The economy, science and technology have to serve the common good and a sustainable future of life.  One question is:  how will the technological developments and geopolitical dynamics influence economic relationships and economic growth, serve justice and peace – particularly for those who are less privileged and most vulnerable today? Another, even more fundamental question is: What is our vision for the human family and this planet? What are the values we cherish and that orient the choices we make? How do we want to live in twenty years from now as human communities in this world that is marked by scandalous levels of inequality and threats to life like the loss of biodiversity and climate change? And – not to be underestimated today: Will we be able to secure the multilateral cooperation at all levels – local, national, regional and international – that we need to respond effectively to these challenges and not to get lost in senseless competition of one against the other?

You can expect us to raise this kind of questions as churches and faith-based organizations. Let me say this again: For us, labor is an essential expression of being human and not just a means to earn income for life and survival. Conditions at the work place and the role of labor in the economy and the society need to reflect these convictions.

The World Council of Churches has been for many years a neighbor of the ILO here in Geneva in the different meanings of this word. At the time of the foundation of the ILO one hundred years ago, the decision was taken to include a Catholic and an Anglican representative on the staff of the ILO, ensuring sustained dialogue with the churches. Church leaders such as the Bishop of Manchester and later Archbishop of Canterbury, William Temple, made sure that the ecumenical Life and Work movement would develop its own reflections on church and society in close relationship with the ILO. Together with others, he encouraged the formation of an Institute for social studies that had its offices in the old building of the ILO here in Geneva. Ecumenical social thought and action developed in this way in dialogue with the ILO over the last hundred years.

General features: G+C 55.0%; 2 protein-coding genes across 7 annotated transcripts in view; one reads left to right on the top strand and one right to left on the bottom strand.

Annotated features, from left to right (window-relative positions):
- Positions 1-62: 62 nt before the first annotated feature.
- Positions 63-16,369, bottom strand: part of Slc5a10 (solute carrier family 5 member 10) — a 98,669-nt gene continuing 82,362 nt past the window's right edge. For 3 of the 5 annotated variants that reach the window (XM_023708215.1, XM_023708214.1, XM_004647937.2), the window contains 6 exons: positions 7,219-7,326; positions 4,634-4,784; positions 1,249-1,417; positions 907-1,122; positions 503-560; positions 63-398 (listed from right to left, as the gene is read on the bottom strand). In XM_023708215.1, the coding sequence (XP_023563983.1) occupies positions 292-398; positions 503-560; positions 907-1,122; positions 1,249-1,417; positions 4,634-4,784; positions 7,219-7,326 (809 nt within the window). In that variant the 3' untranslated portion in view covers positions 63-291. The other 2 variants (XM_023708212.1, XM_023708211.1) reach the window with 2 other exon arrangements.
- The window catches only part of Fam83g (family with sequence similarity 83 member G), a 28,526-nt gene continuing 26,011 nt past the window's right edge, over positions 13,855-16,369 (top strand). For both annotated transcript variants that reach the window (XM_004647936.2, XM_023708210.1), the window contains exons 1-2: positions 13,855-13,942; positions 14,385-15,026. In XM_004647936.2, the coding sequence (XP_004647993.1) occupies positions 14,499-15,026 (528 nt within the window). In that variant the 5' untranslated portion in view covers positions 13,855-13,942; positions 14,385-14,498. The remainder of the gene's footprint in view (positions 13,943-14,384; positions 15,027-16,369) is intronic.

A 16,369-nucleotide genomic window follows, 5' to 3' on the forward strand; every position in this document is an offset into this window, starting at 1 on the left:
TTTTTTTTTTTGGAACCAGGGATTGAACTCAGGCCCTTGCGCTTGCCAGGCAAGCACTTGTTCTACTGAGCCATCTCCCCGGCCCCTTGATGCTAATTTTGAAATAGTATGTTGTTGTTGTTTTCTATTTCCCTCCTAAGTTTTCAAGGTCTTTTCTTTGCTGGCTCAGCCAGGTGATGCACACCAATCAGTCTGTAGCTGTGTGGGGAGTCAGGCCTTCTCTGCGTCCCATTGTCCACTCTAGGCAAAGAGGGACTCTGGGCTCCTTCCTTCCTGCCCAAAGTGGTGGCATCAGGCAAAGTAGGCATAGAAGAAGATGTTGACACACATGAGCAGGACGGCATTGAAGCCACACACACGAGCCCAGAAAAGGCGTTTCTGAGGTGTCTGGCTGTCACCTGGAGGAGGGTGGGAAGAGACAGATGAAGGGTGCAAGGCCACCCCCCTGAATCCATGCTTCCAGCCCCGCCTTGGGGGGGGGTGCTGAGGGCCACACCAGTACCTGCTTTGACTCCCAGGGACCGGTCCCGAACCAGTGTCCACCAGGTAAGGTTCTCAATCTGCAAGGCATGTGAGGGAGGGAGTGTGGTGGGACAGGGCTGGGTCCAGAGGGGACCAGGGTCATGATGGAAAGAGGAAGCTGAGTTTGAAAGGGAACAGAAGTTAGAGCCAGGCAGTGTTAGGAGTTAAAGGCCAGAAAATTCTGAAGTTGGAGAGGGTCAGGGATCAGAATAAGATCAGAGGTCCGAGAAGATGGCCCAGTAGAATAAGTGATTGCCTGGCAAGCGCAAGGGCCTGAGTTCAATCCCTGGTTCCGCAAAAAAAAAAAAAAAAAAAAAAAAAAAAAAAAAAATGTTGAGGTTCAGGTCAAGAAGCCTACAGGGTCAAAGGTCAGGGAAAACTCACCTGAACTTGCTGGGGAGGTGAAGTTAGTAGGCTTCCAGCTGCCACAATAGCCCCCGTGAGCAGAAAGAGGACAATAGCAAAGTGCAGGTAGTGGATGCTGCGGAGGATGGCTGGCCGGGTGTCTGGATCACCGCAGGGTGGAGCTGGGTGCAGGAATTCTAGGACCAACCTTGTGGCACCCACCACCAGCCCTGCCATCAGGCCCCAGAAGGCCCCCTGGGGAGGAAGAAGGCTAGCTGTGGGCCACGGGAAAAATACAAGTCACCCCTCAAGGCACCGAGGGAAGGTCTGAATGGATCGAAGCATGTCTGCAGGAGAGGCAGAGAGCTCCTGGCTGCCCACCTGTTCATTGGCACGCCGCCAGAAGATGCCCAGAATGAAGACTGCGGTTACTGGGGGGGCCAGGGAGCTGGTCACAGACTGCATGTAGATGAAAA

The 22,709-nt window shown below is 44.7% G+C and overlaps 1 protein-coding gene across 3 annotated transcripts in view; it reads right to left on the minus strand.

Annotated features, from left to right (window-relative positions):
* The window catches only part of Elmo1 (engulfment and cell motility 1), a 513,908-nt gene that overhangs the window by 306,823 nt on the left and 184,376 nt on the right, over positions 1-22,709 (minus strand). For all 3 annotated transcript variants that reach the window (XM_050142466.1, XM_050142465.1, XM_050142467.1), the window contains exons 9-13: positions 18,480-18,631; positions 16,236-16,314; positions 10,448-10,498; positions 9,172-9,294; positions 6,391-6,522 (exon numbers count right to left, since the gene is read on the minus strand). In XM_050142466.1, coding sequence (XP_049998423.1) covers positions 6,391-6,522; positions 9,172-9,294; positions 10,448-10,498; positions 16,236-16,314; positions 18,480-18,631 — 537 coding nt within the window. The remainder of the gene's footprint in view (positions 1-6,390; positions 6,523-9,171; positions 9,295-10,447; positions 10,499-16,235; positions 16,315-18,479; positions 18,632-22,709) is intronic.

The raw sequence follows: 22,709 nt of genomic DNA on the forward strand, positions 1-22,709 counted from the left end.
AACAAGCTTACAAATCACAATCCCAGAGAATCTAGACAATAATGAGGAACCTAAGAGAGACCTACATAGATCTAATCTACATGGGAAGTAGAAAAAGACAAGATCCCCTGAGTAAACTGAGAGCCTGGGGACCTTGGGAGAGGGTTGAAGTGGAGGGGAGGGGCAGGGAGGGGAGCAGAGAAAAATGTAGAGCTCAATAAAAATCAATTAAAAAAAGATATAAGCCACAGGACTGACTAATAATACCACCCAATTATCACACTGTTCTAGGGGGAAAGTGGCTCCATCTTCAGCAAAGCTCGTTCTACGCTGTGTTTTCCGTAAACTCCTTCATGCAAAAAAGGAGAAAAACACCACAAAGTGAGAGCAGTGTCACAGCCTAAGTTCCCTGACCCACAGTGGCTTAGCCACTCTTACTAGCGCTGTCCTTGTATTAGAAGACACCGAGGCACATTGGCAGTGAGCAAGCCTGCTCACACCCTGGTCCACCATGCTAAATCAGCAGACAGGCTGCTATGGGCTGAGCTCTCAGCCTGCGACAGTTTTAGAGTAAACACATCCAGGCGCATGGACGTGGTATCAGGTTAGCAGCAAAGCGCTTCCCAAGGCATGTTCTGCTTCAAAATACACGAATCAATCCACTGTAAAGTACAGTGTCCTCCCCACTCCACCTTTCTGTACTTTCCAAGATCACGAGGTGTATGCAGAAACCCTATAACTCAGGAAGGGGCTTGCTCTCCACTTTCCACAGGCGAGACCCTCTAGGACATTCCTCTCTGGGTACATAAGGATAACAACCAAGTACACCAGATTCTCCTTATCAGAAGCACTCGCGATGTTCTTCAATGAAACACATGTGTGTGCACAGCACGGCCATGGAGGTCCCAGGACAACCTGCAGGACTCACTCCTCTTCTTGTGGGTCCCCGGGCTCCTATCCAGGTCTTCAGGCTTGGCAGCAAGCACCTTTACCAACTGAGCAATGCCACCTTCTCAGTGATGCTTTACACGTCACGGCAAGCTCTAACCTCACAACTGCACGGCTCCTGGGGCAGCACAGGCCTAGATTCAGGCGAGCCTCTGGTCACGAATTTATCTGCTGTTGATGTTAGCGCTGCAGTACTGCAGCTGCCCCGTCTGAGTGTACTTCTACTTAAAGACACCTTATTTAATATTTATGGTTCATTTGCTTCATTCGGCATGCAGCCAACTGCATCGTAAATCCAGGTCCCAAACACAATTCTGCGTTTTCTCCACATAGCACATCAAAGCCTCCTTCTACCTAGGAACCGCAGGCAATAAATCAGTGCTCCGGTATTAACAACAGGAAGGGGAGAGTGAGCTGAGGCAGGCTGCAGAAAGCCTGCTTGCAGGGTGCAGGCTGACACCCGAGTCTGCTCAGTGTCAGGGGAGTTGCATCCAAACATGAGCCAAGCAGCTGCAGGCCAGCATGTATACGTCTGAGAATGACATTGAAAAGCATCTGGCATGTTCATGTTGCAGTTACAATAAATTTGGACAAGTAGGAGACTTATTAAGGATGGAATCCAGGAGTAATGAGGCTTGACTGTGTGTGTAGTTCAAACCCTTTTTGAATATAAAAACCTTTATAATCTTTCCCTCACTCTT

More recently, the WCC has developed together with the ILO a project on promoting social justice and peace through decent work. It was clear to us from the very beginning that this project had to be open to inter-faith cooperation and could not just benefit the Christian community alone. Therefore, we approached Pope Tawadros II of the Coptic Orthodox Church of Egypt and the Great Imam of Al Azhar, Al-Tayyib, if we could implement this project in the cooperation of the Coptic Orthodox Church, the Muslim community in Egypt, the ILO and the WCC.

The idea was to train young people in about fifty villages and cities in the country from both Muslim and Christian families to create small enterprises or get access to the labor market and at the same time to overcome prejudice and poisoned memories that could trigger hatred and violence among these young people of different faith communities. I want to take this opportunity to thank the ILO that it helped us implementing this project. It actually contributed to developing relationships between the WCC and Al Azahr that translated into a visit of the Great Imam with the Council of Muslim leaders to Geneva and my participation in the inter-religious summits first in Cairo and more recently in Abu Dhabi.

The World Council of Churches is committed to use all opportunities for inter-faith cooperation and dialogue that help to foster reconciliation and peace. We are working with the churches in the different regions that they contribute constructively to overcoming prejudice and other sources of violence and that they resist the instrumentalization of religion to create false loyalties and fuel conflicts.

I would like to conclude by thanking also His Excellency the Apostolic Nuncio Archbishop Jurkovic for his courage to organize this event. He gives us an opportunity as faith based organizations to show how much we have in common when we advocate for human dignity and the right to work.

Thank you very much for your attention